A Place for a Steady State in the EU Green Deal
by Adel Ramdani
The European Green Deal, the EU’s flagship environmental program, aims to profoundly transform the EU’s 27 member states into low-carbon economies. The deal was rolled out in December 2019 by Ursula von der Leyen, President of the European Commission. It’s supposed to be a roadmap toward a “fair and prosperous society” with an economy that is modern, resource-efficient, and competitive. So far, so good? Let’s take a deeper dive.
What we really need to discern is whether the EU Green Deal is truly the groundbreaking piece of legislation announced by EU officials, or rather another attempt at greenwashing polluting activities driven by the same old doctrine of economic growth.
To determine the potential of this ambitious plan, we must consider a few essential questions: What does the EU Green Deal focus on specifically? Are the ideas and principles driving this plan the same ones that created the environmental crisis in the first place? At the end of the day, what place is left for a steady state economy in the framework of this massive plan?
What’s the Deal?
The EU Green Deal is primarily an attempt to combine a formal political-legal EU ambition with the goals of the Paris Agreement, whereby average global temperature rise is to be kept below 2℃. The strategy essentially acts as an umbrella covering several pre-existing European environmental projects like the LIFE programme, which addresses biodiversity, the circular economy, and quality of life. But the deal is much more than this.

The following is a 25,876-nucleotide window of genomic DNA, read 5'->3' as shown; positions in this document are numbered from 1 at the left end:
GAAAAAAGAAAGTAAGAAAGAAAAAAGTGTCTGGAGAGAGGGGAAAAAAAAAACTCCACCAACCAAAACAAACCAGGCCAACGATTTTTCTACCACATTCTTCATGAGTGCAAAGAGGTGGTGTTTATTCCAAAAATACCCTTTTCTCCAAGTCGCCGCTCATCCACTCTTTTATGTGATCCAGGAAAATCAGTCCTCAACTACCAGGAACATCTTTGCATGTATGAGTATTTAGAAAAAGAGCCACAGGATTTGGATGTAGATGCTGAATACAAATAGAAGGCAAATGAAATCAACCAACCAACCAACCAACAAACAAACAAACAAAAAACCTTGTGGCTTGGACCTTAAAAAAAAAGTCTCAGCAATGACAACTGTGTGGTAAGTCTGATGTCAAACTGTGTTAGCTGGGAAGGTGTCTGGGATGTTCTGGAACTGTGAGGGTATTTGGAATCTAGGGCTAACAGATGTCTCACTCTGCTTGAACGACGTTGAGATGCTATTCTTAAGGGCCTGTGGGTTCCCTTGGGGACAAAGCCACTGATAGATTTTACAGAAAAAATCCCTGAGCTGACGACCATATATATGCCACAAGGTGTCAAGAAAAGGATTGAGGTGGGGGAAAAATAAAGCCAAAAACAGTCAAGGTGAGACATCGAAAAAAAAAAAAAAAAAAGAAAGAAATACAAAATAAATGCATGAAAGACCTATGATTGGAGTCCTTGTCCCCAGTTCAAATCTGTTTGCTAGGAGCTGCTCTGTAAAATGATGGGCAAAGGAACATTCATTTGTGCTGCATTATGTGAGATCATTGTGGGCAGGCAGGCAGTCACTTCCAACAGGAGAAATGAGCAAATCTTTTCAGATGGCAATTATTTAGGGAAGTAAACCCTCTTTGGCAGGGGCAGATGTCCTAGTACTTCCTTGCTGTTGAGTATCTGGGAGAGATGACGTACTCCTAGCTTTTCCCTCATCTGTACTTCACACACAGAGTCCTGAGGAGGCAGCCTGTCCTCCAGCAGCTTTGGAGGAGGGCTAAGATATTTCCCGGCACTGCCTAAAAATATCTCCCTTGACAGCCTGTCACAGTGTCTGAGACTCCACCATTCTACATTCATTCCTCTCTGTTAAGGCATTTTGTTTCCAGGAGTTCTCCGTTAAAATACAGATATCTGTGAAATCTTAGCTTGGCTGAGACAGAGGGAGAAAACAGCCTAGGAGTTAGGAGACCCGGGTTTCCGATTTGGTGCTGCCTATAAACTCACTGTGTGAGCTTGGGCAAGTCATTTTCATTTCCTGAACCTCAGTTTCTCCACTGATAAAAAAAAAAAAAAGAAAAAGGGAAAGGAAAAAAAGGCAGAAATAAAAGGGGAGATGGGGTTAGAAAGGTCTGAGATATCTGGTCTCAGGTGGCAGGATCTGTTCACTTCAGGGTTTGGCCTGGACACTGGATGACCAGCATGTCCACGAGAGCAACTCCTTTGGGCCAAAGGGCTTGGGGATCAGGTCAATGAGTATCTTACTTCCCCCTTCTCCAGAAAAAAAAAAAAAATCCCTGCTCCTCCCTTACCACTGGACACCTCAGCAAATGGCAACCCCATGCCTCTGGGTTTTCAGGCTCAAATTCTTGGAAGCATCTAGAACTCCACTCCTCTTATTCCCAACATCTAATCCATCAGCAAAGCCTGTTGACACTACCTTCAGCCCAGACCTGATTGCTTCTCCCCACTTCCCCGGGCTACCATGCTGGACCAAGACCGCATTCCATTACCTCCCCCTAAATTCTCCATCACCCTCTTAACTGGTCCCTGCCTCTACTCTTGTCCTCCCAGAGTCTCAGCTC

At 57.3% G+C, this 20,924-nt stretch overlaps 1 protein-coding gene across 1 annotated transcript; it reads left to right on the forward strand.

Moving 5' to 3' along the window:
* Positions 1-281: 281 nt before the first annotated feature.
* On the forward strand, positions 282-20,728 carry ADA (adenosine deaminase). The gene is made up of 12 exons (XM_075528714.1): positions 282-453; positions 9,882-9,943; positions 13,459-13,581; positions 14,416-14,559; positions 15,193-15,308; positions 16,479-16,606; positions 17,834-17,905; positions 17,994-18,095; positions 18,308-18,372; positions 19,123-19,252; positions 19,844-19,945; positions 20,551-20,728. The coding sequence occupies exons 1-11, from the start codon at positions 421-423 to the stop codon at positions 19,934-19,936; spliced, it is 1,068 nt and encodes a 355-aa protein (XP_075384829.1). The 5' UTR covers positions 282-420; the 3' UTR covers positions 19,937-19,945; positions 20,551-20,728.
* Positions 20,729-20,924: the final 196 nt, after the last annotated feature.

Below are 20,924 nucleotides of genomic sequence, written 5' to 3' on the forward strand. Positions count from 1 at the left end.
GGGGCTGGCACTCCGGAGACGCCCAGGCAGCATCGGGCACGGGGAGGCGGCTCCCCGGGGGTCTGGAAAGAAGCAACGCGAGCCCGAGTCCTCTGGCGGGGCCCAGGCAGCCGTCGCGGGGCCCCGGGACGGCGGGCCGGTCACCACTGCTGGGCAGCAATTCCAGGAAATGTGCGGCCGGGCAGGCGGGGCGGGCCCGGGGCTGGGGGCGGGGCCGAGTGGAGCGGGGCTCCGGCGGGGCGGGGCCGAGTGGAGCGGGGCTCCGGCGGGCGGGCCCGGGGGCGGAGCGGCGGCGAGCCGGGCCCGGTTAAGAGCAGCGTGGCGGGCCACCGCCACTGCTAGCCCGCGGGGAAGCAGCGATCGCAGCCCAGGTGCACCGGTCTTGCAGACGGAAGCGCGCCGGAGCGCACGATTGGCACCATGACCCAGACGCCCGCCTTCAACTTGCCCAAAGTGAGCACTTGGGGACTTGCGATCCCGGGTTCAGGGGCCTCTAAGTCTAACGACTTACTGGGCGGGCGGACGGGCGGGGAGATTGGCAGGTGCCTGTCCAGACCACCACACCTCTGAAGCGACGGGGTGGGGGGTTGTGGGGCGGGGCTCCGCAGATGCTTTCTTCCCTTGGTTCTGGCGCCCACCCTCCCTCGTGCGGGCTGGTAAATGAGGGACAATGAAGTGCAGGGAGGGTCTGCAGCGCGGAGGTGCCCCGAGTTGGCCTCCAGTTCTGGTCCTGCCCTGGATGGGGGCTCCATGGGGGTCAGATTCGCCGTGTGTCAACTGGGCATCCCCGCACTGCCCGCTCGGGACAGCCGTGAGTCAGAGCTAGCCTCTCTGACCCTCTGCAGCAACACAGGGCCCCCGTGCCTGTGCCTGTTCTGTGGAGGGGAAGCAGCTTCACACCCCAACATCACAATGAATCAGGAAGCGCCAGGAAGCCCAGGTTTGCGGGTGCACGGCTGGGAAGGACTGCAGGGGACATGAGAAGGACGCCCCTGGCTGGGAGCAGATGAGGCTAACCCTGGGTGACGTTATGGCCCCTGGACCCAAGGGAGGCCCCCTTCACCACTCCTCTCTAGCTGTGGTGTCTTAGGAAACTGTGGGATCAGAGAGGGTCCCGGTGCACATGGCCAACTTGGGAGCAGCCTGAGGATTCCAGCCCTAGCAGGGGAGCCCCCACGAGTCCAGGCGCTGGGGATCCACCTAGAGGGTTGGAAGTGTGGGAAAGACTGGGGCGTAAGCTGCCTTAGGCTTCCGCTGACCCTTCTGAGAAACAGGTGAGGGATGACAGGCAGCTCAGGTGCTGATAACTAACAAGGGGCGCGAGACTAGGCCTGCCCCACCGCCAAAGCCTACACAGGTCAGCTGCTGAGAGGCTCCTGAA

It comprises eight central parts:
- Setting more ambitious climate goals by 2030 and 2050
- Supplying clean, affordable, and secure energy
- Mobilizing industry for a clean and circular economy
- Building and renovating in an energy and resource-efficient way
- Establishing a zero-pollution, toxic-free environment
- Preserving and restoring ecosystems and biodiversity
- Forming “Farm to Fork” for a renewed food system
- Accelerating the shift to sustainable and smart mobility
The size and scope of this plan is ambitious, but it must be to sufficiently address the mess we’re in. Although steady-state policies could (and should) exist within each part of the strategy, one part of the deal is particularly relevant to advancing the steady state economy: mobilizing industry for a clean and circular economy.
Mobilizing Industry for a Clean and Circular Economy
How does the EU plan to reconcile the economy—circular or not—with the ecosystems making human lives possible? In short, it doesn’t.
In fact, the plan is presented as a “growth strategy” relying on the impossible decoupling of economic growth and resource consumption! Basically, it claims that a low-carbon transition under The Paris Agreement is an opportunity to modernize the economy and capitalize on so-called “green growth” opportunities. So yes, this is still about growth.